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Joe Mayo

LINQ to Twitter’s goal is to support the entire Twitter API. So, if you see a new feature pop-up, it will be in-queue for inclusion. The same holds for the new X-Feature… response headers for User/Search requests.  However, you don’t have to wait for a special property on the TwitterContext to access these headers, you can just use them via the TwitterContext.ResponseHeaders collection. The following code demonstrates how to access the new X-Feature… headers with LINQ to Twitter:

            var user =
                (from usr in twitterCtx.User
                 where usr.Type == UserType.Search &&
                       usr.Query == "Joe Mayo"
                 select usr)

                "X-FeatureRateLimit-Limit: {0}\n" +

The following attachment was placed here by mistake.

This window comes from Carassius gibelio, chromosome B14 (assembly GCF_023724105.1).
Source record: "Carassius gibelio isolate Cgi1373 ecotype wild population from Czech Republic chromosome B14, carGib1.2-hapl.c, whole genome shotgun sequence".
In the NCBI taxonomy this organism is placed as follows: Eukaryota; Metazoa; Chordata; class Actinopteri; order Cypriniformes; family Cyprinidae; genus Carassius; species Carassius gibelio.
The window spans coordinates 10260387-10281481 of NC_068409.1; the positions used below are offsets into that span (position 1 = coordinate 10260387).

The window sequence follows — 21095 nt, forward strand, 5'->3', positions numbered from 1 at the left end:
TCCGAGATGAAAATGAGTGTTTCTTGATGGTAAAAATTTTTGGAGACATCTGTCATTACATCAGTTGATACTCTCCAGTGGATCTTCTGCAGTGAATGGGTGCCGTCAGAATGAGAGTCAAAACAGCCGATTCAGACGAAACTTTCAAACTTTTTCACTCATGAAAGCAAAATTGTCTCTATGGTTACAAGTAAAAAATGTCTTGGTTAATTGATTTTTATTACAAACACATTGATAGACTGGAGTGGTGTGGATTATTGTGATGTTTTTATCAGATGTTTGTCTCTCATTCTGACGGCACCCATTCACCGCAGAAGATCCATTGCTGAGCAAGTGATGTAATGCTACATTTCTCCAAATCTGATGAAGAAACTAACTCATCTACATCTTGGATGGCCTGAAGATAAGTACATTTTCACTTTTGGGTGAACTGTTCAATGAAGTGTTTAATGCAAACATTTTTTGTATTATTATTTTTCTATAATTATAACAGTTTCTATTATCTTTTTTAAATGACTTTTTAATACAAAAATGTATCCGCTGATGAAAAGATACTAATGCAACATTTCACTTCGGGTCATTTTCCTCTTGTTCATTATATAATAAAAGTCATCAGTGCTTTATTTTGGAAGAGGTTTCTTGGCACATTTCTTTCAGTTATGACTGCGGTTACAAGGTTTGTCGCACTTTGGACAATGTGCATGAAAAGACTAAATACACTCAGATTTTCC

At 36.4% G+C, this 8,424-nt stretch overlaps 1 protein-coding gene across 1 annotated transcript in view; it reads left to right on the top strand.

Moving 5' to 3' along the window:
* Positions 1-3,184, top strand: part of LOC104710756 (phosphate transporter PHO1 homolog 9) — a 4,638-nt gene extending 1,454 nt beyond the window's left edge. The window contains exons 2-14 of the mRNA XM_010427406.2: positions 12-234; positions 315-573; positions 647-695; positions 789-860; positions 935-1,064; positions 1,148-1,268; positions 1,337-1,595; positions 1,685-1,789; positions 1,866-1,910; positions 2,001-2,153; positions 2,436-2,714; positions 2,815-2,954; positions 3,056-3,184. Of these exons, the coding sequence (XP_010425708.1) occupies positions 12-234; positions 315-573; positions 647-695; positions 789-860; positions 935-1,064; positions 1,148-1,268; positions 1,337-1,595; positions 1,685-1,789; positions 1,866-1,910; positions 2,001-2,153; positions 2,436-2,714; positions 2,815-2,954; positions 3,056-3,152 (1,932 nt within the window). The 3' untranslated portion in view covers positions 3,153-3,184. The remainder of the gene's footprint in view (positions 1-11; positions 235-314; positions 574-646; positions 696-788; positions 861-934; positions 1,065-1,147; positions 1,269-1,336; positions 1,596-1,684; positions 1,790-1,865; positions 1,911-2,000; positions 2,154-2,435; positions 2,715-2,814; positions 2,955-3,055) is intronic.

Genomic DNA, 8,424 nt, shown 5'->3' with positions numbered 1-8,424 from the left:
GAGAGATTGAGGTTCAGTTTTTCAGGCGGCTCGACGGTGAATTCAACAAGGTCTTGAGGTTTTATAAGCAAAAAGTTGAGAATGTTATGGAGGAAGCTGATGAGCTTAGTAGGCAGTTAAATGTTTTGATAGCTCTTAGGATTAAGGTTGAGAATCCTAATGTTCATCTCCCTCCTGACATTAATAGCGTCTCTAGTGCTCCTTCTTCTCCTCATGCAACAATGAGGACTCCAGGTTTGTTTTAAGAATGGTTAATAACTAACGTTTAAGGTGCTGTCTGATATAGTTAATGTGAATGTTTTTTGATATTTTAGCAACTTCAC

"X-FeatureRateLimit-Remaining: {1}\n" +
                "X-FeatureRateLimit-Reset: {2}\n" +
                "X-FeatureRateLimit-Class: {3}\n",

The query above is from the User entity, whose type is Search; allowing you to search for the Twitter user whose name is specified by the Query parameter filter. After materializing the query, with FirstOrDefault, twitterCtx will hold all of the headers, including X-Feature… that Twitter returned.  Running the code above will display results similar to the following:

X-FeatureRateLimit-Limit: 60
X-FeatureRateLimit-Remaining: 59
X-FeatureRateLimit-Reset: 1271452177
X-FeatureRateLimit-Class: namesearch

In addition to getting the X-Feature… headers a capability you might have noticed is that the TwitterContext.ResponseHeaders collection will contain any HTTP that Twitter sends back to a query. Therefore, you’ll be able to access new Twitter headers anytime in the future with LINQ to Twitter.


Posted on Friday, April 16, 2010 2:32 PM Twitter , LINQ , LINQ to Twitter | Back to top

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